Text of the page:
Shark Week & Other News
—– Would Jesus listen to Jazz? A Colorado pastor and Jazz musician states some comparisons detailing the technique, practice, and improvisation of both Christianity and Jazz. This is really more of an advertisement for Denver Theological Seminary, but you can check it out here.
—– Carlos Tevez, an Argentine soccer player for Manchester City (in England) is seeking a transfer. He has cited problems over contract negotiations and his failure to learn and adapt to the culture and language. Ironically, he appeared on a prominent Argentine show and The Beatles, “A Hard Day’s Night” was right on cue as he entered the room for the TV interview. The Beatles have conquered even Argentina, and they apparently don’t care to want to understand the lyrics. As we move the Gospel of Christ in the form of missionaries to new and previously restricted areas, what will be the next country for Southern Gospel music to conquer? Ireland? South Africa? Kentucky?
—– I was recently looking at the liner notes for The Talleys “Typical Day” album and noticed that Bela Fleck had played the banjo on the recording. If you’re not familiar with Bela Fleck, he gained popularity playing New Grass Revival (this is worth the watch), who had songs made more popular by Garth Brooks (they also recorded “Let’s Make A Baby King”, recorded by other country and southern gospel artists). He later founded Bela Fleck & The Flecktones (also containing one of the best bassists in music), known for their innovative fusion of bluegrass, folk, and jazz. He’s played for Dave Matthews Band, Alanis Morrisette, and others. When it comes to a banjo, Fleck may be one of the best ever. It spawned this thought, “what other notable and world-wide secular musicians have played on other Southern Gospel recordings outside of Country music? I know it happens often in CCM. Maybe the ticket proceeds from the FNR Awards can cover Fleck playing on next year’s McKamey’s album, which I will gladly contribute.
***Side note: New Grass Revival’s last original studio project was entitled “Friday Night in America by New Grass Revival”. Connect the dots and you’ll find my inspiration for the title of this blog.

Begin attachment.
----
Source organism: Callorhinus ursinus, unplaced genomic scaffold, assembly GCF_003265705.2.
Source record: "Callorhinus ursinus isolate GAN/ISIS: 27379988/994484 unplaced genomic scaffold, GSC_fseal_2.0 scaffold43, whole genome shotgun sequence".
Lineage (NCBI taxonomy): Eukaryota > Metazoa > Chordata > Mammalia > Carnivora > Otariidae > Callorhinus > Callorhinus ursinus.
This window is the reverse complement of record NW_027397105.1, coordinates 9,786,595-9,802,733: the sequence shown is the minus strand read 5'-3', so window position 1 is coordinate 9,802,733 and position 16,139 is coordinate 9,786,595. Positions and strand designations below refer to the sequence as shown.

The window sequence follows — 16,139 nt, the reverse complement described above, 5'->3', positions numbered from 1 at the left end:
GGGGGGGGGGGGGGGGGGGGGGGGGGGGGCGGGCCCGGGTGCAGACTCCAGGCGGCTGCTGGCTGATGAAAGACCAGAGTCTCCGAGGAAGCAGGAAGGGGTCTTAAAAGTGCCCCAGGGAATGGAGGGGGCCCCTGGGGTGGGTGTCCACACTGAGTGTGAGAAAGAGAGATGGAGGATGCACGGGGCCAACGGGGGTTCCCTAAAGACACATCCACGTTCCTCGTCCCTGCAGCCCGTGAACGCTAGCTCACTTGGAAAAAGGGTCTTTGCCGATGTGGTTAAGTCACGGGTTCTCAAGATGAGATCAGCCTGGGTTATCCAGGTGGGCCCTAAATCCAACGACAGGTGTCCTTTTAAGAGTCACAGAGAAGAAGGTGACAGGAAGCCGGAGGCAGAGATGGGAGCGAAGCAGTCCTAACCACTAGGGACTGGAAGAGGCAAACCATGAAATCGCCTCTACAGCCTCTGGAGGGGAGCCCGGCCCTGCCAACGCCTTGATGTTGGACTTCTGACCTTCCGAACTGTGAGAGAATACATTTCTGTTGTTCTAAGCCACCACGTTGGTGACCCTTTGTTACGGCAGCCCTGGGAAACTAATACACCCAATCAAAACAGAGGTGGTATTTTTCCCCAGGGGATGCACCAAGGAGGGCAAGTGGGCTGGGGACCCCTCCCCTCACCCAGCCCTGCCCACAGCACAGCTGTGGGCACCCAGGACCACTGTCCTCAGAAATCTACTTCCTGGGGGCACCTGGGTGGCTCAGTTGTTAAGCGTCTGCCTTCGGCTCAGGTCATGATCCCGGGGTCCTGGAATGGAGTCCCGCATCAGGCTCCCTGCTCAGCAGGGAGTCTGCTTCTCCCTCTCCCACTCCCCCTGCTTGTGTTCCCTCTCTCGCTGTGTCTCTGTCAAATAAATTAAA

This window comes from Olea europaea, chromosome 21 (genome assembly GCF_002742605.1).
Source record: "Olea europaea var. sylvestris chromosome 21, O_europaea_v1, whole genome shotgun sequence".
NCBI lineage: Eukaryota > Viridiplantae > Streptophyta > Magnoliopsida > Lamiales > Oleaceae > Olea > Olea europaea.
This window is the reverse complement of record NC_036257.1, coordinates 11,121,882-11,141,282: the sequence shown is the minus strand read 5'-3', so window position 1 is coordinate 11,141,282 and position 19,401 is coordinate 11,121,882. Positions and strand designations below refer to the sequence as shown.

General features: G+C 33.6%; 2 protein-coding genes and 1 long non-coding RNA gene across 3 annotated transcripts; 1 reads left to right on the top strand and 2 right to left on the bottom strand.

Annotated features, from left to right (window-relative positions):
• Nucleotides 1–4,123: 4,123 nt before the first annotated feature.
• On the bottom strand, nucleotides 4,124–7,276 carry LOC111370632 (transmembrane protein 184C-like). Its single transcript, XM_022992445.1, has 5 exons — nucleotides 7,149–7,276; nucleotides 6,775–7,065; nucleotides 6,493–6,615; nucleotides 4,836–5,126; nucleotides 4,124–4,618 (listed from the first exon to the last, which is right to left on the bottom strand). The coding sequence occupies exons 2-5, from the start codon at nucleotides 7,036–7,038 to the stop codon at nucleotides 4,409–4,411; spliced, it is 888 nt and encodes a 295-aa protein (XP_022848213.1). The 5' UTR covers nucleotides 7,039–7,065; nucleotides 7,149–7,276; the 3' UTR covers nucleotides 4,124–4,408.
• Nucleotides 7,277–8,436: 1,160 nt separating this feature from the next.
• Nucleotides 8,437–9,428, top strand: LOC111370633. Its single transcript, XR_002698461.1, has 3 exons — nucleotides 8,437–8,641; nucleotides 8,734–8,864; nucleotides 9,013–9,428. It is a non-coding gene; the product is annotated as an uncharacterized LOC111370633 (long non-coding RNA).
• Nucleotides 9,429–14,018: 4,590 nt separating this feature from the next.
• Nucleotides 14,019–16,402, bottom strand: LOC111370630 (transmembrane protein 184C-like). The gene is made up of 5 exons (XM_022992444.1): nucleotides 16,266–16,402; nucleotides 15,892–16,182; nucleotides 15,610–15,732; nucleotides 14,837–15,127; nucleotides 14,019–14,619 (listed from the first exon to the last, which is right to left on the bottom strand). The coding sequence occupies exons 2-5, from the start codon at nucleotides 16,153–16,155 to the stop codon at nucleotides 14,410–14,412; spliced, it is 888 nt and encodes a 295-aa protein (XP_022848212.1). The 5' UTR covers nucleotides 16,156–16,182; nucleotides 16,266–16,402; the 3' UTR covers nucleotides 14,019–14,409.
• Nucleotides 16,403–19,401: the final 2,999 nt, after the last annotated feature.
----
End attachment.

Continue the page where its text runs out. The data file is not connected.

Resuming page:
—– To my non-Christian friends, I’m viewed as a Biblical Fundamentalist. In Christian denominational structures, I’m probably close to a fundamentalist, but not quite. I believe it all to be broadly and (sometimes) inaccurate jargon anyways. But regardless of your affiliation. Reading this ignited my thoughts and appreciation for the fundamentalist view that I’ve always had, but never put in words. I realize I’m more of a “fundamentalist” than I originally thought, at least to the secular world. In the midst of our theological differences or how you coin “fundamentalist” from the word it defines, tries to define, or what we have replaced it to define, many of us can rest in these facts without much debate.
—– In 1986, Shark Week was established by the powers that be (Discovery Channel I think) with the intention that the world could be educated that they’re not just killing machines with killer instincts. It quickly became one of my favorite TV pastimes of the summer. Furthermore, my athletic feats on the basketball court and football fields enhanced my own personal, Killer Instinct, and in many areas of the region I was dubbed “The Shark” (which was really a joke from another Ohio State athlete with the same name). So to prepare you guys for the ultimate Shark Week experience I will be listing a name from Facebook in which all my readers will add he or she as a friend. It will be very amusing to picture his notifications blowing up from a bunch of my readers in 1 day requesting to be his/her friend. This is called a Shark Attack. So first up…former Kingsmen musician, Gary Dillard. Remember…this is all in fun. Here’s his facebook link. Let the Shark Attack begin.
—– BTW, I should have part II in the Project Debut series up by Saturday morning, maybe earlier.